... are arrested by the appearance of a bright, transparent cloud. It reaches from heaven to earth, and bourne in upon it, with music and with song, are Oberon, Titania, and their elfin train. The cloud parts, and Puck steps forth to ...
— Shakespeare's Christmas Gift to Queen Bess • Anna Benneson McMahan

... came, as I have told you, many of the fairy folk; but more often than any other came a little elfin knight, and he was the young Tamlane, who had been carried away to Fairyland when he was ...
— Stories from the Ballads - Told to the Children • Mary MacGregor

... heavy crop. These include: 2 Walters, 4 O.K. Heart, 1 Canoka, 1 Slioka, 1 Rover, 2 Calendar, 1 Westoka, 1 Nursoka, 1 Aloka, 1 Symoka, 15 select unnamed bearing seedlings, yet on trial. All are promising. Also we have three of the Elfin paper shell heartnut hybrids. I have failed to find a good pollinator for these Elfins, so they are shy croppers, although producing plenty of the female blooms. All of the above trees are 6 inches in diameter and ...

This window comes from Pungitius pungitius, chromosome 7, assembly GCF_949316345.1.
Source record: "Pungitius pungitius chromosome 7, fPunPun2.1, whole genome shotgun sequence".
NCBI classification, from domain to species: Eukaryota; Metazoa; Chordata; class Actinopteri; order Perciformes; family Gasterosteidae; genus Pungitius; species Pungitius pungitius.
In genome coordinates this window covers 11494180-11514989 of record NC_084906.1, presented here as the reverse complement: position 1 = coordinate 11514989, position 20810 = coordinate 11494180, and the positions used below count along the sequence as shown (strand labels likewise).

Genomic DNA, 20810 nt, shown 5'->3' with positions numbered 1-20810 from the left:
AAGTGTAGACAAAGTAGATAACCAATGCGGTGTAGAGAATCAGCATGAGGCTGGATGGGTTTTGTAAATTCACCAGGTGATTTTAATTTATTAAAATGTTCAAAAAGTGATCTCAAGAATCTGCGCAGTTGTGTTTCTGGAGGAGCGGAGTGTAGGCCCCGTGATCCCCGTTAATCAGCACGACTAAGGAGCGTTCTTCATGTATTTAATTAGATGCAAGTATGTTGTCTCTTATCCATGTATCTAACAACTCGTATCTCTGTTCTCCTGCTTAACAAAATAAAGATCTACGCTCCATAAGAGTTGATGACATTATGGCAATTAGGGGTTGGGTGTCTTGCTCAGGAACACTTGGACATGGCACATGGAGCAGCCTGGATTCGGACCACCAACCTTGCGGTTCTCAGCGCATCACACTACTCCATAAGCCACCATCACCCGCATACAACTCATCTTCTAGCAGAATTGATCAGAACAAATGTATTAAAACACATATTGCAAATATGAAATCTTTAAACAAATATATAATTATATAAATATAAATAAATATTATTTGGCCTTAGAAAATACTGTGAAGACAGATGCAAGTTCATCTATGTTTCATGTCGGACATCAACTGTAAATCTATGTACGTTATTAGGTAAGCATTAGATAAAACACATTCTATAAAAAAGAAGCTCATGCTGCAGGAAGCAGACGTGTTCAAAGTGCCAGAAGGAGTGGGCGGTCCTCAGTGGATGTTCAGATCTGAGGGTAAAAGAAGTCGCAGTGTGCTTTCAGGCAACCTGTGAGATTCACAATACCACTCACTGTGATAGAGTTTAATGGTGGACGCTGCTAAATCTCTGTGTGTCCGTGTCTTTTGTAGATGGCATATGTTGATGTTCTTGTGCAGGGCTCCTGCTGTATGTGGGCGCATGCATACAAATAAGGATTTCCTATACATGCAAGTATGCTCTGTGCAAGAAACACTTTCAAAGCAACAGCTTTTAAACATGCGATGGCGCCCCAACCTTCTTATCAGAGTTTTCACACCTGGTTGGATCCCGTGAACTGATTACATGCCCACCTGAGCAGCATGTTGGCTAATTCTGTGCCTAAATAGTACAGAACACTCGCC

— Northern Nut Growers Association Report of the Proceedings at the 41st Annual Meeting • Various

... so, monsieur the colonel, because I myself have something to say." The little elfin voice disregarded Wachique and the page. They were part of the furniture of the room, and ...
— Old Kaskaskia • Mary Hartwell Catherwood

... this did not affect him, for he supposed his elfin friends had taken the opportunity to rest themselves, but after minutes lengthened into hours he began to be uneasy. What should he do if they never came back? How would he ever find his way out of these caverns? The thought was frightful, and to relieve his fears he began to call. ...
— Prince Lazybones and Other Stories • Mrs. W. J. Hays